Selena (1997)

Selena is Jennifer Lopez’s greatest contribution to mankind.

In a revelatory, and ultimately star-making performance, Miss Lopez brings to vivid life the life and times of the late Selena Quintanilla, Tejano star on the brink of crossover success. This was filmed during her early acting days and inspired her to pursue a musical career – the dance moves and (lip) singing aren’t J. Lo as we know her today, but J. Lo the actress. How she pulls off the passion, enthusiasm, and poise of an extremely talented performer, as a young actress and (at the time) non-performer, is a testament to the acting chops of Miss Lopez.

Even beyond the lead performance, Selena is a top-notch musical drama. The song sequences are shot masterfully, including a believable recreation of her massive concert in the Astrodome and playing a chaotic music festival in Mexico. These scenes boast dizzying camerawork and electrifying editing as good as anything in The Rose. (The songs themselves are excellent, too: my favorites are “Como la Flor” and “Amor Prohibido.”)

Life stories are not easy to aggregate into filmic experiences, but Selena chugs through the singer’s life in broad detail. It covers the better-known and essential events of her life, such as moving homes, key performances, and awards shows, while taking the time to dive deeper issues of sexism, racism, and acceptance. In one of the best non-musical scenes, Selena’s father laments to her and her brother that, as Americans of Mexican descent, in order to fit in with either culture “[they] have to be more Mexican than the Mexicans and more American than the Americans, both at the same time! It’s exhausting!”

Selena is the story of a young, supremely talented woman upon whom tragedy befell so early in life. This film is not only her story, but a broader collective of experiences and attitudes of an America not-too-long ago, where not enough has changed. It’s not hard to see why Selena was and is so special for so many people, an innovator in her own time and continuing to inspire today.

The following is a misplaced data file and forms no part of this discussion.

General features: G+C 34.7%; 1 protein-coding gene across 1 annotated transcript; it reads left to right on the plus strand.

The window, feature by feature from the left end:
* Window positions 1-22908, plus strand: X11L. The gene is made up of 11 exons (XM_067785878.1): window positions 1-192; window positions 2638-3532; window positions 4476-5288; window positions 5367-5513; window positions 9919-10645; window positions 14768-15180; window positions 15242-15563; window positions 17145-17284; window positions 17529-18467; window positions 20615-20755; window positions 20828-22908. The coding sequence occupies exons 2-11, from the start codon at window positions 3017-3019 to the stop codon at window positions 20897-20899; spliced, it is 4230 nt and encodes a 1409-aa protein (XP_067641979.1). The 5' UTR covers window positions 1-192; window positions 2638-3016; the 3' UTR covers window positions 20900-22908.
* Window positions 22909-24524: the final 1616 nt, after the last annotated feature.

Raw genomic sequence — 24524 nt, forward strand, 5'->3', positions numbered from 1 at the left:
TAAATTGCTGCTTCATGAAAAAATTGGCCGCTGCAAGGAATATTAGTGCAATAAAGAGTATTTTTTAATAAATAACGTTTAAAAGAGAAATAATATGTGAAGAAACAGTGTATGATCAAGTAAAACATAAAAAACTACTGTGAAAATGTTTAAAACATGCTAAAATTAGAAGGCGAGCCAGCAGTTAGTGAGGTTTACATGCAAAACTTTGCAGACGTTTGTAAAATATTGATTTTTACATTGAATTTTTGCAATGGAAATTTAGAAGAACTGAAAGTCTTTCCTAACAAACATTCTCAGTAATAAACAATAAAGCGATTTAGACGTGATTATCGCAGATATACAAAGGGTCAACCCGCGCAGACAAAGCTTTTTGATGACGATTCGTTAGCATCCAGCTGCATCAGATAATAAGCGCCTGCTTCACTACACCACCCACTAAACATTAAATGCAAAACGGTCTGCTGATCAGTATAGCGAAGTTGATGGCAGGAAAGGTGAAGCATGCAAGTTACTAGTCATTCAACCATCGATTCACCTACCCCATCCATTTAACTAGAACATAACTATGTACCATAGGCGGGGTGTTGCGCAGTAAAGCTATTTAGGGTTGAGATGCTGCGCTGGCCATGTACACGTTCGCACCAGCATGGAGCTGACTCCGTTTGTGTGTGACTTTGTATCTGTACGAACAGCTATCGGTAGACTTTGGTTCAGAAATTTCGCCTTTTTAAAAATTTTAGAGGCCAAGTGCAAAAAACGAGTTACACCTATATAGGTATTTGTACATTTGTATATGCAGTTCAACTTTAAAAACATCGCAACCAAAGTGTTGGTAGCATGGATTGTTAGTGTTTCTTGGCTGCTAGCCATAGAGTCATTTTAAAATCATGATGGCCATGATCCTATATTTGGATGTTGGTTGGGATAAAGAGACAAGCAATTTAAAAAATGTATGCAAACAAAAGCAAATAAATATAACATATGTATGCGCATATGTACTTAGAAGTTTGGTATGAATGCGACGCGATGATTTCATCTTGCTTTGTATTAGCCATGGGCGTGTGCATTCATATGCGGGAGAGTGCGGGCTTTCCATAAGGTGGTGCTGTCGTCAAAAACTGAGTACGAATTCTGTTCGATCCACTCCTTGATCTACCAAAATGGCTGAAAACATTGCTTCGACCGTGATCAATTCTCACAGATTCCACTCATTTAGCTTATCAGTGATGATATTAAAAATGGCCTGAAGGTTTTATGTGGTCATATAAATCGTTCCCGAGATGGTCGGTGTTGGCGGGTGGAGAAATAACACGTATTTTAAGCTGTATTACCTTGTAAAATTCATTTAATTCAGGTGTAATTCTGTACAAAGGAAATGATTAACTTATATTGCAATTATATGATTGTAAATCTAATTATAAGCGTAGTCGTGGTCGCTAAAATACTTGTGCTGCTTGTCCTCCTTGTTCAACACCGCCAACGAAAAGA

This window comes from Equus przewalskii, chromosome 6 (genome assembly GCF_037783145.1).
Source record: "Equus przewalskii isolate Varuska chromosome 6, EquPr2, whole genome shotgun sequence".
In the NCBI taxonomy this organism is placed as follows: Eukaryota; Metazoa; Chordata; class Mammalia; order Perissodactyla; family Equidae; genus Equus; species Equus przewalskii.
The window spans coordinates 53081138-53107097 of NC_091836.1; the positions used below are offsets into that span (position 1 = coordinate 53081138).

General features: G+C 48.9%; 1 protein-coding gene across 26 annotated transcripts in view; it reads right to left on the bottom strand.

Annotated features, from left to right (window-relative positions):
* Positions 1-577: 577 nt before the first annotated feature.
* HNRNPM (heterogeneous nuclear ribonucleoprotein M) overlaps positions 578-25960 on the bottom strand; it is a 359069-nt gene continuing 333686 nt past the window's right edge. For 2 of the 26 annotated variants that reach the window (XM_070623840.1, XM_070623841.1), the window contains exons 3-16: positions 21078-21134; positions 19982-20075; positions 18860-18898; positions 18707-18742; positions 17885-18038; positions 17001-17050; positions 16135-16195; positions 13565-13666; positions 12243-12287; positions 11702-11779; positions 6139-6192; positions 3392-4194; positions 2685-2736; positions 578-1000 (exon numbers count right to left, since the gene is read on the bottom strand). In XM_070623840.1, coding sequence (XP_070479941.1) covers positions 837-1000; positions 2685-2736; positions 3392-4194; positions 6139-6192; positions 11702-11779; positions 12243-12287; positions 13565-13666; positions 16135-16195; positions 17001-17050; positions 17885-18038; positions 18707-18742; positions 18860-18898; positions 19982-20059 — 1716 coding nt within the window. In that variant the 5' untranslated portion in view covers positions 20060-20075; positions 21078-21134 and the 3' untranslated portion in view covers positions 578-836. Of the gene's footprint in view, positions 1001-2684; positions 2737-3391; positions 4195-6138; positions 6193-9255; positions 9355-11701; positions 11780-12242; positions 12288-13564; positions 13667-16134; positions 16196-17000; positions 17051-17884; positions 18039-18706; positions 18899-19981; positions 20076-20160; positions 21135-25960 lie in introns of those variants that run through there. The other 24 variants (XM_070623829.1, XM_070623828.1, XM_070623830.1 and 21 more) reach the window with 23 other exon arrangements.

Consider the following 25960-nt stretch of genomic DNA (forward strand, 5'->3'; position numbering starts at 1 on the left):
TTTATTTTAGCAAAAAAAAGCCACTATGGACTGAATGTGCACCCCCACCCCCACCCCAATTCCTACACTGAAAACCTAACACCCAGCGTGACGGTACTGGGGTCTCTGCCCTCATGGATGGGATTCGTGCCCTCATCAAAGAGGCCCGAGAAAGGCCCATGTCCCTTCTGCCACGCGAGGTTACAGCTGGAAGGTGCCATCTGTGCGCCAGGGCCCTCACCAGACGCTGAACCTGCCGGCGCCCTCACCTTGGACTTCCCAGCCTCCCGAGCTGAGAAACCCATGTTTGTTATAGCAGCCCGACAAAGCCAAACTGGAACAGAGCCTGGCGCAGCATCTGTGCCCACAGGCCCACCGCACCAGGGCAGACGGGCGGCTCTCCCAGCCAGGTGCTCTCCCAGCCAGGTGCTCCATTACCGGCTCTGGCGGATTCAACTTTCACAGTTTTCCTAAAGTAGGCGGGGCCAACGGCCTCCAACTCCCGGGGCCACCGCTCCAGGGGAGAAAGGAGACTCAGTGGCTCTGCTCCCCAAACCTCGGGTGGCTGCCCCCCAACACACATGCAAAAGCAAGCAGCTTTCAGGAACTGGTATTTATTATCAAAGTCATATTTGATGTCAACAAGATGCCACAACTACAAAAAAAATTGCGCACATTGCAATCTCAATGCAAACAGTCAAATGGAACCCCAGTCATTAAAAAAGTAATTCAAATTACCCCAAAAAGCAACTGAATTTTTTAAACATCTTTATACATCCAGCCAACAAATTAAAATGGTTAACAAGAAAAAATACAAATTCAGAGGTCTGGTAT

Weekly Round-Up: December 06-12, 2015


  • A Night to Remember (1958) – Considered by many to be the definitive Titanic movie, this drama tells the story of the ship’s fateful last hours from the perspectives of RMS officials and passengers of all classes. While visually impressive and there were several elements that clearly inspired James Cameron’s version, I found its narrative unfocused and couldn’t make an emotional connection. NOT RECOMMENDED.
  • Aparajito (1956) – This second film of the Apu Trilogy sees the Ray family relocated to urban Benares. Apu enters school and excels in his education, as his relationship with his mother grows in complexity. At once more joyful and more tragic than its predecessor Pather Panchali, I am very eager to see how Apu’s story concludes in the third and final film Apur Sansar. HIGHLY RECOMMENDED.
  • Holiday Inn (1942) – Cute musical about a retired showman (Bing Crosby) who opens a Connecticut club open only 15 days a year – the holidays. Several memorable numbers (some for the wrong reasons) including the introduction of the classic “White Christmas” make this film RECOMMENDED.
  • Romy and Michele’s High School Reunion (1997) – Offbeat comedy about two pals who pretend to be successful at their high school reunion. Driven by strong performances from the two leads (Mira Sorvino and Lisa Kudrow) plus a dry sense of humor, it’s easy to see why this has become a cult classic. RECOMMENDED.
  • The Woman in Question (1950) – A sort of Laura meets Rashomon, this drama unfolds the mystery of a murdered fortune teller from multiple perspectives – both admirers and enemies. The keystone (the victim herself) is portrayed terrifically by Jean Kent, essentially playing multiple characters in the hyper-stylized flashbacks. Unfortunately, this movie loses steam about halfway through but the first half is wholly compelling. RECOMMENDED.